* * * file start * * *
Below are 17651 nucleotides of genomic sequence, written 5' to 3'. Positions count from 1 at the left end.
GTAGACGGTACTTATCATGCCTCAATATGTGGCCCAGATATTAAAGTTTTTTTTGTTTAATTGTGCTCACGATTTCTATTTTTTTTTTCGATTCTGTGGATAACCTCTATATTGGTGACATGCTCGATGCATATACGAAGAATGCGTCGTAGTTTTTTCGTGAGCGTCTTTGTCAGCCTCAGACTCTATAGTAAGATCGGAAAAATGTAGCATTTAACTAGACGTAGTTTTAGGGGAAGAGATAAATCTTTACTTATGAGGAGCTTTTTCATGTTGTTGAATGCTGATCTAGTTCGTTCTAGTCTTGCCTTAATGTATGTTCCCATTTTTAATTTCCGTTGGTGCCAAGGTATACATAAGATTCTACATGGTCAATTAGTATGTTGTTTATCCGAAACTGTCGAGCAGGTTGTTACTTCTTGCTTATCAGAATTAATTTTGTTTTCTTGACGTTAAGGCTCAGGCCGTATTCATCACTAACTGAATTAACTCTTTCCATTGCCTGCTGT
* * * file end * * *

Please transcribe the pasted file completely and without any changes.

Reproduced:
Below are 17651 nucleotides of genomic sequence, written 5' to 3'. Positions count from 1 at the left end.
GTAGACGGTACTTATCATGCCTCAATATGTGGCCCAGATATTAAAGTTTTTTTTGTTTAATTGTGCTCACGATTTCTATTTTTTTTTTCGATTCTGTGGATAACCTCTATATTGGTGACATGCTCGATGCATATACGAAGAATGCGTCGTAGTTTTTTCGTGAGCGTCTTTGTCAGCCTCAGACTCTATAGTAAGATCGGAAAAATGTAGCATTTAACTAGACGTAGTTTTAGGGGAAGAGATAAATCTTTACTTATGAGGAGCTTTTTCATGTTGTTGAATGCTGATCTAGTTCGTTCTAGTCTTGCCTTAATGTATGTTCCCATTTTTAATTTCCGTTGGTGCCAAGGTATACATAAGATTCTACATGGTCAATTAGTATGTTGTTTATCCGAAACTGTCGAGCAGGTTGTTACTTCTTGCTTATCAGAATTAATTTTGTTTTCTTGACGTTAAGGCTCAGGCCGTATTCATCACTAACTGAATTAACTCTTTCCATTGCCTGCTGT